By Timothy Malcolm For the Times Herald-Record
It’s nearly February, and there hasn’t been much snow this winter in Roscoe.
That’s a weird feeling, especially for the folks at the Roscoe Beer Co., who are planning the first Trout Town Winter Festival. They could be staring at a winter festival on green grass, in relatively balmy temperatures for late January.
“We would just call it a mid-summer winter fest,” said Shannon Feeney, director of events and promotions for the Roscoe Beer Co. “A ‘no-snow’ snow festival.”
In case it’s a no-snow festival, organizers plan to have wheeled carriage rides and lawn games like bean-bag toss and beer pong. But the hope is a little of that white stuff will be covering the ground Saturday afternoon at the Roscoe Beer Co. Then all the planned winter fun can happen without a hitch.
That fun includes horse-drawn carriage rides through the snowy wintry scenes of mountainous northern Sullivan County, plus snowshoeing, snowball fights and a contest to determine the best snowman.
While the festival begins at noon, the carriage rides start at 12:30 p.m. and cost adults $4 (children younger than 8 are free). The rides last 15-20 minutes.
While kids may get a kick out of a horse-drawn carriage ride, adults are sure to get kicked by the two beers the Roscoe brewery plans to release Saturday. Its Barley Bonfire is a Wee Heavy beer, light in color but heavy in flavor, Feeney said, laced with a smoky taste. Joining it on the taps Saturday will be Roscoe’s Barrel-aged Two-Headed Stout, a remix of the favorite Roscoe stout, aged for 2 months in oak barrels.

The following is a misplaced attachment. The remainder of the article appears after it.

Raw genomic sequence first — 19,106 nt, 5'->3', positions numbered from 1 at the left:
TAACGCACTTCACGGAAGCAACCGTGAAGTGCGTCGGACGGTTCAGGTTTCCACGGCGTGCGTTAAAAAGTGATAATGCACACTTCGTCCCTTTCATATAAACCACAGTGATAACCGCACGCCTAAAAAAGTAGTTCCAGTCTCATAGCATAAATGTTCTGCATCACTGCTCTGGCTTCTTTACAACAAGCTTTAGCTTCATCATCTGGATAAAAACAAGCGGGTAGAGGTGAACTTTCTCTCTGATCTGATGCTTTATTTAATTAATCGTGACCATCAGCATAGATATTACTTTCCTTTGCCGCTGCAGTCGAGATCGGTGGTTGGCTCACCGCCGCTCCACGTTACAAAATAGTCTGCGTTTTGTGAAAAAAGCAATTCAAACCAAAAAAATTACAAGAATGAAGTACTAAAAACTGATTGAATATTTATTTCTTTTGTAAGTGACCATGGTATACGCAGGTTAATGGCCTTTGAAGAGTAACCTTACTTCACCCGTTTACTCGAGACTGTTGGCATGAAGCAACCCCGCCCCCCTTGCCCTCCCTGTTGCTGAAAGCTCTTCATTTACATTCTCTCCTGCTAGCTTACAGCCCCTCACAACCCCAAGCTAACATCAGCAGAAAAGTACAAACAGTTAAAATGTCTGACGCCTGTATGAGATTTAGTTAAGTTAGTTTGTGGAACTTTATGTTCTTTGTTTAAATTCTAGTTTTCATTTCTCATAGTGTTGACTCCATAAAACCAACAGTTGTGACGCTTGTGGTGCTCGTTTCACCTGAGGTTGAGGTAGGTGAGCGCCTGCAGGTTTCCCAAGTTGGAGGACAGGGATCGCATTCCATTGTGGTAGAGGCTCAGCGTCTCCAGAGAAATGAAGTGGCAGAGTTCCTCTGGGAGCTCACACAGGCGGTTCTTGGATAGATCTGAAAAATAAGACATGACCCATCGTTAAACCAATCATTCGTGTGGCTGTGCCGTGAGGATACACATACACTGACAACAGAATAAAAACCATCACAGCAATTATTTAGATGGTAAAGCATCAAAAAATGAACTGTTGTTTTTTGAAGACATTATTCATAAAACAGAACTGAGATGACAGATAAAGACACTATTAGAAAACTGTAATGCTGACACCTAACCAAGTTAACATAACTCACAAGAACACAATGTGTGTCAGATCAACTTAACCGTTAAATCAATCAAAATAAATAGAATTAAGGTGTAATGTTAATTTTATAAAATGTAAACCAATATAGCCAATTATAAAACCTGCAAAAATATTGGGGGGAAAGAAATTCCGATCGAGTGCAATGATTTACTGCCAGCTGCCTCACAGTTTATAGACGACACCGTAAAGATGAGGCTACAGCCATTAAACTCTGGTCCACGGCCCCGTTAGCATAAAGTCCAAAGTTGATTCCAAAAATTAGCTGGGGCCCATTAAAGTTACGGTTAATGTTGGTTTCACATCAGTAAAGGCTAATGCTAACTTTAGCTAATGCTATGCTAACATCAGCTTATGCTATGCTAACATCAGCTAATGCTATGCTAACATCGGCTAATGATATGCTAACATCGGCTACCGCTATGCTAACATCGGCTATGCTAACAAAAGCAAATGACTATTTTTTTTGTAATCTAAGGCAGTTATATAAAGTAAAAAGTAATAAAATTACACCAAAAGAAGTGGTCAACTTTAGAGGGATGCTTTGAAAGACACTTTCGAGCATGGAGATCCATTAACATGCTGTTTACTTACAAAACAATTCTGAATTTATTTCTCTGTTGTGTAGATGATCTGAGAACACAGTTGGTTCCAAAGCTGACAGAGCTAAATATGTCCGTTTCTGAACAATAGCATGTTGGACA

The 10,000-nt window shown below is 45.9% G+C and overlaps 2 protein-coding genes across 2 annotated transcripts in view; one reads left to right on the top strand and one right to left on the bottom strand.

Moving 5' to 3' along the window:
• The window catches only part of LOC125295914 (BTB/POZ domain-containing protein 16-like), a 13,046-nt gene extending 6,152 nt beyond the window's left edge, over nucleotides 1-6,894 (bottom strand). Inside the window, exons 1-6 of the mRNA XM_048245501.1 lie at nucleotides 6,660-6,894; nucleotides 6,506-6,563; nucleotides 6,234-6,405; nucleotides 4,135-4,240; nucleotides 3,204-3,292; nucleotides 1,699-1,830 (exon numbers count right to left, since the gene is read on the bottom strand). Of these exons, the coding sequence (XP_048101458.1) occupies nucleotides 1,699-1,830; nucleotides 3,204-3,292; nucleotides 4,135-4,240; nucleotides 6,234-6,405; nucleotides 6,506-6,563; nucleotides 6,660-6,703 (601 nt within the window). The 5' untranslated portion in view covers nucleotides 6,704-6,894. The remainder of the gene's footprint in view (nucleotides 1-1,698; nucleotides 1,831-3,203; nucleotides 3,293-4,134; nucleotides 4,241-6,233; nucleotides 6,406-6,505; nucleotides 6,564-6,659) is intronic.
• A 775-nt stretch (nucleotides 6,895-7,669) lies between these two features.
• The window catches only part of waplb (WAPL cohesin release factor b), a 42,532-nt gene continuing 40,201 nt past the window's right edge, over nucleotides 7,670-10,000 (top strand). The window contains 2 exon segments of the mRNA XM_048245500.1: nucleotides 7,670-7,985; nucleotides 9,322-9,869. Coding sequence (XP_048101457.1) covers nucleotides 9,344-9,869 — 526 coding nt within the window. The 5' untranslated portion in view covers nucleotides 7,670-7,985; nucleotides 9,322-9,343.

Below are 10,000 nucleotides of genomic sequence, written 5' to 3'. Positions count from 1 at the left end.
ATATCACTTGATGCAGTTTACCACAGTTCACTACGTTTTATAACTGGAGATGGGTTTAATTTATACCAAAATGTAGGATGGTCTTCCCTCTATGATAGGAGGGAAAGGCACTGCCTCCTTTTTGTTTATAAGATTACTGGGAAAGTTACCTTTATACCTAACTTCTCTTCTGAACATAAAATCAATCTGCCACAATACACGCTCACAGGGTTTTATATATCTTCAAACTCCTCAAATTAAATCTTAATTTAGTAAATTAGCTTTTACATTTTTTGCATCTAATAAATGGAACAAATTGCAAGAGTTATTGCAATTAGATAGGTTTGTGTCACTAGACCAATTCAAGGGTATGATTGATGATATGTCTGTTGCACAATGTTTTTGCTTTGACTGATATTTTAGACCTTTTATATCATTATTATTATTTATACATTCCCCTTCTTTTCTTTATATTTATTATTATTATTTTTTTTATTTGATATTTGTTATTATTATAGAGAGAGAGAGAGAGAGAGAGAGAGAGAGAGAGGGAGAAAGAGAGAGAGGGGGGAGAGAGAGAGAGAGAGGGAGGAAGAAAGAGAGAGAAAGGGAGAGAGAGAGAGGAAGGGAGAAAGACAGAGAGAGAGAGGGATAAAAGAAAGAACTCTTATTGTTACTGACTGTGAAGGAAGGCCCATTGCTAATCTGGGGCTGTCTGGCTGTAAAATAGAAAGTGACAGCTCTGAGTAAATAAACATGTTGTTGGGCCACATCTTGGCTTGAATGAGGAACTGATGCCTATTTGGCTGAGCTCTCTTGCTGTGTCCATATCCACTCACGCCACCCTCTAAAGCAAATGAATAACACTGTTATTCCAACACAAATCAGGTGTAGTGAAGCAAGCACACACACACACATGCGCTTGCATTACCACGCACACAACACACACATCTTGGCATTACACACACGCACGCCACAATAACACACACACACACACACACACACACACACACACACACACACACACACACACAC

The Rockland House will be crafting up pulled-pork sliders, plus chili and soup, and classic rock cover band Ruckus will be playing starting at 12:30. After the festival, the party heads inside to the brewery, which will host a karaoke night and has plenty of table games.
Shuttles will be taking people from the brewery to downtown Roscoe for parking and, for a little extra winter fun, a little ice skating at the outdoor rink – which despite the lack of snow and winter chill, is open.
“We want people to see that there’s always something to do here,” Feeney said, noting Roscoe’s central location for trips back to college, or to Binghamton, or for a weekend mountain getaway. Still, she added, “There are a lot of people who haven’t ventured into Roscoe.”